Why did I add the phrase “until tonight” above ? Because Bolt, who has been running a campaign to force these people into house arrest, finally said it: “Unclean, unclean”. Even if they aren’t. The ancient and medieval societies when they finally fingered a scapegoat in plague times banished the unfortunates to the badlands or perhaps put them to the stake. The modern way is to just lock ’em up in isolation.
    As an irony, if the notion of incarcerating 70+ people in isolated house arrest were in force in the US, *ALL* the current presidential candidates would be swept up. Just imagine …

  • Alice Thermopolis says:

    The alarmist horse, alas, has bolted and the outcome will be just as pernicious as in the climate change case.
    Latest US jobless numbers over three million. President Trump may well fill the churches on Easter Sunday, but it won’t be with folk celebrating an economic resurrection.

  • Doubting Thomas says:

    Truly, while I’m not qualified to dispute the various arguments about what ought to be done, I’m amazed at the way Morrison is being personally vilified in this group of supposed mature adults for his alleged lack of “leadership”, and being threatened never to be forgiven for what he has done to the country as if he, and he alone, could have done anything differently. Please, get a grip.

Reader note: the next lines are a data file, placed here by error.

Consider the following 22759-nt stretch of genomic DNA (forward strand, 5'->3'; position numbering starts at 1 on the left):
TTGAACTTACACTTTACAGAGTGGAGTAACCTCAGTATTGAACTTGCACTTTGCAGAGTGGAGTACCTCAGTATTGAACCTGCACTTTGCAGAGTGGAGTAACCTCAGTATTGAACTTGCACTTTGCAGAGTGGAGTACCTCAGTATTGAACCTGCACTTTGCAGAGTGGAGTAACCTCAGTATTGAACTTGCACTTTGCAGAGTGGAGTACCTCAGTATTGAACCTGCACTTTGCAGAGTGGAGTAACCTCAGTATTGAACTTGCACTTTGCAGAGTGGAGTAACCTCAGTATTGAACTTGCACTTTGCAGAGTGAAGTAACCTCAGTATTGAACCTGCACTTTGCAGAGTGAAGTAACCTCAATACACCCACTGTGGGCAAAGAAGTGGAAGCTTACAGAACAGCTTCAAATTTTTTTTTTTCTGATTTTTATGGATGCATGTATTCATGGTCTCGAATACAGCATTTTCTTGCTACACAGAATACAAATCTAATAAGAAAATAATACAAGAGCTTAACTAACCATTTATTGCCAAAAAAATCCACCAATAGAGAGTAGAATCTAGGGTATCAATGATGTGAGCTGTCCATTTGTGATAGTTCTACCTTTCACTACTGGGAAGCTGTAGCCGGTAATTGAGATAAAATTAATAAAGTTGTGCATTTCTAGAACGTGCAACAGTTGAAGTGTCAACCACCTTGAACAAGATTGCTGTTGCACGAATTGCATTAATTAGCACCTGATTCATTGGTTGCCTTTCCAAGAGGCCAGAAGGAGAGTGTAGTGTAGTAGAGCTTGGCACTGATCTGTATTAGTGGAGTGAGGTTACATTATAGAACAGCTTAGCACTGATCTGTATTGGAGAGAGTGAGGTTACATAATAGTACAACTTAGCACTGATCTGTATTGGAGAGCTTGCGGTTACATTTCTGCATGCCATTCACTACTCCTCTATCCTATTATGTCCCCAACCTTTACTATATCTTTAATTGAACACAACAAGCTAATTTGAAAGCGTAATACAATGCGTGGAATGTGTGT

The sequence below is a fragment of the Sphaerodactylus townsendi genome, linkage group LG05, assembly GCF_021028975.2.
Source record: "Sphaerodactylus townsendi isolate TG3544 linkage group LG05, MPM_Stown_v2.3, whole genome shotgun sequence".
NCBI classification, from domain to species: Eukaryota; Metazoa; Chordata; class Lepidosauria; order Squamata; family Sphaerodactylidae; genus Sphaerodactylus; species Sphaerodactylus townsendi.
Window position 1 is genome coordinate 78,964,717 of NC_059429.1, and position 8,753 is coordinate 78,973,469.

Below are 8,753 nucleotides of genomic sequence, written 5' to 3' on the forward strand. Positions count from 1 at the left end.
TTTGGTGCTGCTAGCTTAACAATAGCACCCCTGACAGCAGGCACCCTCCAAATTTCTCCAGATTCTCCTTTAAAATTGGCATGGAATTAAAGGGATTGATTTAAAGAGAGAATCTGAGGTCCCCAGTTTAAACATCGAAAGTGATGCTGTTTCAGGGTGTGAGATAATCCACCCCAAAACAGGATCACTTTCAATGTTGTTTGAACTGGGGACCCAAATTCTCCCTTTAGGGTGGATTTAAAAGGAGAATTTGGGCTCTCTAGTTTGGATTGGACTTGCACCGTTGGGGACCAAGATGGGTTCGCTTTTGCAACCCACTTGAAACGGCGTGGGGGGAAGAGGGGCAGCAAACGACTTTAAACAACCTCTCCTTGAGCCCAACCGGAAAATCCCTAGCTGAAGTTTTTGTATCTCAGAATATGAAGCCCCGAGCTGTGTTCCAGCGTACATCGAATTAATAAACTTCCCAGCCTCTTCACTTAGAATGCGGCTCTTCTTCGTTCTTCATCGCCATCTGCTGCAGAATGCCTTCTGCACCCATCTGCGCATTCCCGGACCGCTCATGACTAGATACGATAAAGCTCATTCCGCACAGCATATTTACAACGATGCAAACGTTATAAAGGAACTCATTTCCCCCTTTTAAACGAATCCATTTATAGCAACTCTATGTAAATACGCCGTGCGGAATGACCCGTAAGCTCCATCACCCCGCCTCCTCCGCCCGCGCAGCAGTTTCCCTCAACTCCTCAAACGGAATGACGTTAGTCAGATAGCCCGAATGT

He’s not a dictator. He has no personal power to act unilaterally even if there were not a federation of six states and two self-governing territories to deal with. He’s not in unicameral New Zealand. Not only does he have a totally irresponsible Opposition hen-pecking away looking to bring him down by any means fair or foul, just as President Trump has to deal with even worse Democratic sabotage.
    To his credit, he has created an unprecedented “national Cabinet” to negotiate a consensus with the States and Territories as to which actions to take, based on the best available medical and financial advice on an equally unprecedented and fast-moving medical and financial crisis. Politics is the art of the possible, and he is doing what he can, being let down by administrative failures caused by human error that bedevil every bureaucratic system in crises.
    If there is one thing that might have avoided a lot of confusion it is that a single spokesperson or a single small dedicated and coordinated public relations group should have been appointed as the only source of official information for news organisations. But keeping the State Premiers and Territory Chief Ministers away from the TV cameras and microphones, or even just on message, is far too much to expect. Throw in an irresponsible Opposition, the inevitably hostile ABC mischief-makers hell-bent on bringing down Morrison, their hated enemy who proved them to be the incompetent fools that they are, and chaos was always going to be the result.
    Just as the bushfires were not Morrison’s fault and far beyond his power or capacity to control, none of this is his fault either. People should just grow up.